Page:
Sex discrimination act 1995/97
The Sex Discrimination Act was introduced in 1975 in order to stop discrimination due to a person’s gender. Sex discrimination has frequently occurred in the past, particularly in the workplace and specifically towards women. The Sex Discrimination Act 1975 allows for equality between men and women when it comes to equal pay for the same job. It also means that situations where ‘men only’ advertising appeared, such as job adverts, could count as sex discrimination.
Sex discrimination can, and has occurred in a number of different areas. Sex discrimination can either be direct or indirect. Direct discrimination due to gender can be implied if any of the ...view middle of the document...
However, the law allows for pay differentials when individuals are evaluated based on criteria such as seniority, production levels, and merit. Administered and enforced by the U.S. Equal Employment Opportunity Commission (EEOC), the EPA was signed into law in 1963 as part of the Fair Labour Standards Act of 1938. Its employee protections and prohibitions against discrimination align it with other federal laws such as Title VII of the Civil Rights Act of 1964, the Age Discrimination in Employment Act (ADEA) of 1967, and Title I of the Americans with Disabilities Act (ADA) of 1990.
Disability discrimination act 1997 and 2005
This is the main disability discrimination law. It bans disability discrimination by employers against disabled job-seekers and employees and by service providers against disabled service-users. It is most notable for imposing a duty on employers and service providers to make reasonable adjustments for disabled people to help them to overcome barriers that they may face in gaining and remaining in employment and in accessing and using goods and services.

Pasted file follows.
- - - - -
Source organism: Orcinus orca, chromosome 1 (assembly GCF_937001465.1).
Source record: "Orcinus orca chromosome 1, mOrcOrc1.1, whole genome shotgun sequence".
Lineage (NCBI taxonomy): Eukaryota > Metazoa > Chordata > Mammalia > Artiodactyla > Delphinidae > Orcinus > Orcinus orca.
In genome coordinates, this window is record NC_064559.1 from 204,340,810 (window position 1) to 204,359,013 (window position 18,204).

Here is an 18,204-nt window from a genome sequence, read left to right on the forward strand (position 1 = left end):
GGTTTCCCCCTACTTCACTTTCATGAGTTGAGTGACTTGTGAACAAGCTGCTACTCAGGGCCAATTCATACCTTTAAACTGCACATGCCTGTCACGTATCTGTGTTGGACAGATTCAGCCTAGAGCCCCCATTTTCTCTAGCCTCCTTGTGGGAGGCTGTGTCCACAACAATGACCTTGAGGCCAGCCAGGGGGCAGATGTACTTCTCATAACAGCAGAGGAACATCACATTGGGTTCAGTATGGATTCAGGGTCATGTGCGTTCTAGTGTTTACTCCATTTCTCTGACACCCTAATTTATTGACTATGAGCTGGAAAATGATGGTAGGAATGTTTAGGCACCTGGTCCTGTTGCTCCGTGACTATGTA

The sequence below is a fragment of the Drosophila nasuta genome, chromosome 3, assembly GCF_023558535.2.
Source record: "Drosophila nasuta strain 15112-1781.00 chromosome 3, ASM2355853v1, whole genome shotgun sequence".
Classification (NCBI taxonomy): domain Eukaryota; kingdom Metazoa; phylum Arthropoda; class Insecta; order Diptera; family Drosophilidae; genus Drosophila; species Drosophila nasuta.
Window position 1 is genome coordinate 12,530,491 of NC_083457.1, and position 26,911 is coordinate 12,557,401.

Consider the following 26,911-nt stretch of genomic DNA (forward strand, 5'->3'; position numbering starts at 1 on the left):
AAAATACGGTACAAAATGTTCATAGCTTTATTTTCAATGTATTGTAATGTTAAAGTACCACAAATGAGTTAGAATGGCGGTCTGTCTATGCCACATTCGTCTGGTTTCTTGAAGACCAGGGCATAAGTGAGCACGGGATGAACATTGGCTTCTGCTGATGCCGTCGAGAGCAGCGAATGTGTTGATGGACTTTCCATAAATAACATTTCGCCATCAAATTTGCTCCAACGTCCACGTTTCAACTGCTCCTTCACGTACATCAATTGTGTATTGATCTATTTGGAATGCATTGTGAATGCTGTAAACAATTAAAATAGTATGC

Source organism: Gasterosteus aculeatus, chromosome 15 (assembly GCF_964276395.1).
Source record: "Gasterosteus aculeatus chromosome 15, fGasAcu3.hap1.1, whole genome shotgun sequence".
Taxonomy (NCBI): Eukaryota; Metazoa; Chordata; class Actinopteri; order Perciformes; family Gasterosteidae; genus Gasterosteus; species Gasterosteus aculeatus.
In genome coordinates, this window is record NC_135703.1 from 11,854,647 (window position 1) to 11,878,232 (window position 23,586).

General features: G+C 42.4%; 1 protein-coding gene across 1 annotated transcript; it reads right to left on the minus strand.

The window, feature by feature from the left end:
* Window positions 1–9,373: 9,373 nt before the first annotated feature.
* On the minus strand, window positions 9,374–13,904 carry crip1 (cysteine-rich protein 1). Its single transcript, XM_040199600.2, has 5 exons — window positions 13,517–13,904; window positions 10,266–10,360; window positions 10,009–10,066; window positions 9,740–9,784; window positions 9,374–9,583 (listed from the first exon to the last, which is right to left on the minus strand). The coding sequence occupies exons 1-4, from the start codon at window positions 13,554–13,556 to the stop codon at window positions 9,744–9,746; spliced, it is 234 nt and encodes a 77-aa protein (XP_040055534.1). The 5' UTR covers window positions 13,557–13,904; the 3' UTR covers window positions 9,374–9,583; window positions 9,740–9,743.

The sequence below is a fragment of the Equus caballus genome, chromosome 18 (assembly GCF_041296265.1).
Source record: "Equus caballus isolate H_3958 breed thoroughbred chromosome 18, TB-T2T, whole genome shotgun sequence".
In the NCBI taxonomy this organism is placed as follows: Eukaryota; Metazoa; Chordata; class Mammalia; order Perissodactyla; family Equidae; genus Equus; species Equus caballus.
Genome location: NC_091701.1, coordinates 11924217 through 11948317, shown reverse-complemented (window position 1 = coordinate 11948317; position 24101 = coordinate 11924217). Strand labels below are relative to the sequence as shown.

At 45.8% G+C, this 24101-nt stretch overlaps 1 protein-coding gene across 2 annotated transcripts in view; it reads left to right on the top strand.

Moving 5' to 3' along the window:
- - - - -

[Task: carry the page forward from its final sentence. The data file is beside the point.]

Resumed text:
Employment act 2002
The Employment Act was an Act introduced by Parliament which introduced the requirement to give reasonable notice before dismissal of an employee and given women maternity rights in the work place. The period of leave for pregnant women has been extended from a maximum of 40 weeks leave to 52 weeks. Paternity leave has also been upgraded and men now have much longer with their child once the baby has been born.
National minimum wage
The national minimum wage is a legal right to a minimum hourly rate of pay covering all workers in the UK with every business around the country. The current minimum rates are:
£6.70 per hour for workers aged 21 years old and over
£5.30 per hour for workers aged 18 to 20 years old
£3.87 per hour for workers above school leaving age but under 18 years old
£3.30 for apprentices under the age of 19 years old or aged 19 years old or over and in the first year of their apprenticeship
Any changes to the National minimum wage rates usually take place in October each year. If changes are announced then every business that pays the current minimum wage will be forced to increase their hourly rate to its employees. If an employee isn’t being paid fairly and under the minimum wage then they are entitled to make a claim and contact the government and the business could be seriously fined
Data protection act 1998
The Data Protection Act 1998, was created...